Maximize Heat and Minimize Cost
With temperatures beginning to drop outdoors around the United States, it’s likely you’re beginning to feel the cold in your home as well. Of course you can take the quick fix and crank up the thermostat to offset this cold, but there are other methods of home improvement that can be taken. Many of these revolve around where air leaks are most common in the home. Typically these unwanted drafts come from three different places; the doors, the basement, and the windows. Focusing on the latter of these, windows, there are a few different quick fixes to make sure that you’re warm and cozy this winter.
The place I call home has the issue of single paned windows combined with a number of drafts around the window’s perimeter. Initially I tried to offset the cold by turning up the heat, only to be greeted with a roughly 300% increase in the electricity bill. Obviously, that wasn’t going to work. I found myself researching different ways to quantify the problem. In doing so, I became familiar with energy auditing. As I had just moved, I wasn’t able to afford hiring a professional, but would highly suggest it. The tools and knowledge they have are rivaled by none. I attempted to mimic their process and gained some insight. I gathered information including utility bills and features of the home; such as the number of windows, thermostat setting, and home size. This “opened the window” to what the problems really were in my home.
Mimicking Energy-Efficient Windows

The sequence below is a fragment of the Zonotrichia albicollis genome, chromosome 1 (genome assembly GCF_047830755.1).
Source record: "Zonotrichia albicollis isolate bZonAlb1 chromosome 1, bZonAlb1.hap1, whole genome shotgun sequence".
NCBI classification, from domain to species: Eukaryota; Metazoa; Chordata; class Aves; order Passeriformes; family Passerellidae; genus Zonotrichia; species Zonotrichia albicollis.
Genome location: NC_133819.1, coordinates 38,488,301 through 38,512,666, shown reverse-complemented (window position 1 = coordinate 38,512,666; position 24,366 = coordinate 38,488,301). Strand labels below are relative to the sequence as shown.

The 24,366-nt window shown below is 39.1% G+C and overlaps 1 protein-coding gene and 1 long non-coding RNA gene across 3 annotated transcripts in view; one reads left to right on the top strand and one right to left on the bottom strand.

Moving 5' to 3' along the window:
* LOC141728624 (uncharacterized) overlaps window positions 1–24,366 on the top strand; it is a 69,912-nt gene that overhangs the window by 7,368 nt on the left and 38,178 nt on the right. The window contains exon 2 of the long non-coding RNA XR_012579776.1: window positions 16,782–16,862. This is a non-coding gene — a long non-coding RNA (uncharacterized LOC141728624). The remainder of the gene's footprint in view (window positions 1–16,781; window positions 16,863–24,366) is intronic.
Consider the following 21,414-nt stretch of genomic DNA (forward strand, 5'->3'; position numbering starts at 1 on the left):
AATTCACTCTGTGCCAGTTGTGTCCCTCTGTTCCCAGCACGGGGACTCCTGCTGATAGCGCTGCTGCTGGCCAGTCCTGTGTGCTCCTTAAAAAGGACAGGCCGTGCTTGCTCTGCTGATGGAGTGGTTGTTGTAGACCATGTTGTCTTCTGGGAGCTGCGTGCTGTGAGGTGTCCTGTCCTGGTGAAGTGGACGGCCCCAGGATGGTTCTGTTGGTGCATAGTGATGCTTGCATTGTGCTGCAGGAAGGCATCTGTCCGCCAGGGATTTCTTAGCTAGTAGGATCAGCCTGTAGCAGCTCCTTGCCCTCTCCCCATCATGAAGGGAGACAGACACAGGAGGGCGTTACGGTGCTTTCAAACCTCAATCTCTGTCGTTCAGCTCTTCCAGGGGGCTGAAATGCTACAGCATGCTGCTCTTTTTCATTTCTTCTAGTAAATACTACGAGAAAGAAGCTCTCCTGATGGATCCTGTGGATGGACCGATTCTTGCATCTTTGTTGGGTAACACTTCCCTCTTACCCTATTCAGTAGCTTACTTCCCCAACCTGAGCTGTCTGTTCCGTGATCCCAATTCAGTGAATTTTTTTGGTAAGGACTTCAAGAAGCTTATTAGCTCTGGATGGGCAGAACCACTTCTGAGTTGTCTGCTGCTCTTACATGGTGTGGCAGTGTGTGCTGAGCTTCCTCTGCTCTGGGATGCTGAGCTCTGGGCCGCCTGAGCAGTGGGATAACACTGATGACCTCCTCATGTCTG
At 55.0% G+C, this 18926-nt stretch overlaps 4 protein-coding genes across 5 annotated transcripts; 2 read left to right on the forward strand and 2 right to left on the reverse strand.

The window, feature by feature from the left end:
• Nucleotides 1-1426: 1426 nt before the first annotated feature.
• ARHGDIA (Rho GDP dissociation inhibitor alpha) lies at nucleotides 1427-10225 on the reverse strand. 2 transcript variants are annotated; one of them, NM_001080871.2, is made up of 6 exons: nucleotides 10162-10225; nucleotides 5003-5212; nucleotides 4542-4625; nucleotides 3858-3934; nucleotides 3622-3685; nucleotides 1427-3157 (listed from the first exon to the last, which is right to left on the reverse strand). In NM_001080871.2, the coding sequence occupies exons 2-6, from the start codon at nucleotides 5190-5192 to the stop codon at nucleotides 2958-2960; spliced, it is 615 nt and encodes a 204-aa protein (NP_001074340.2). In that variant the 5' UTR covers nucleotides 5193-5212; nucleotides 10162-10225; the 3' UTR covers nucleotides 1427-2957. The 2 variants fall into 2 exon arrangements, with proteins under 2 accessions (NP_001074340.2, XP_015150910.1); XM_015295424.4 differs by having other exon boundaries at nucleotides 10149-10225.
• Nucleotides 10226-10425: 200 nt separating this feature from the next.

If you’re on a tight budget regarding new windows, why not try to impersonate them? A quick trip to the local hardware store sent me home with a large helping of window film. This aesthetic alternative and temporary fix mimics paned windows in that it keeps the room cooler in the summer and warmer in the winter. It is said that this film can retain up to 55% of your home’s heat during the winter. The film is relatively easy to apply, so long as you follow the directions included. In theory it is simple, but the film took some time and patience. I would suggest if you undertake this project that you make it a two person job. After taking the time to remove bubbles, our windows look great!
Redecorate to Stay Warm
On top of this we redecorated the main living area a bit to accommodate for some heat loss. A quick fix that will have an almost instant impact on the room is as easy as covering the windows. Our home had the typical venetian blinds, which help, but by no means are designed to keep the cold out. A heavy pair of curtains, honeycomb shades, or vertical blinds can make a huge difference in the home. Personally we decided to go with curtains for a new look in our household. We looked for the heaviest we could find, and made sure they were long enough to reach the floor. While this was a great method to keep the cold out, also remember to let the sunlight in during the day to maximize the “free heat” offered by the sun. As soon as dusk falls cover up those windows!
Seal the Problem
The final step we took was to seal up the remaining problem. Gaps in our windows and moveable parts seemed to be a major cause of drafts. We decided to invest in some rope caulk and temporary silicone caulk. Temporary silicone caulk is for the movable parts of the windows; it’s easy to take out and won’t damage paint or varnish when removing. This also holds true for rope caulk, which is primarily used around the borders of the windows. A homeowner in Boston spent nearly $500 a month in just heating last winter. By spending $11 on supplies and just 15 minutes of work, the heating bill had been slashed by $284. The numbers here speak for themselves.
After taking these steps, we saw a dramatic drop in our electricity bill. The amount came to a much more manageable number and left us constantly looking for ways to improve our home’s efficiency. The next step we are looking towards is redoing windows in our home-base. This seems to be the best approach in the long term outlook of home efficiency.
What has your experience been? Have you found any other helpful changes?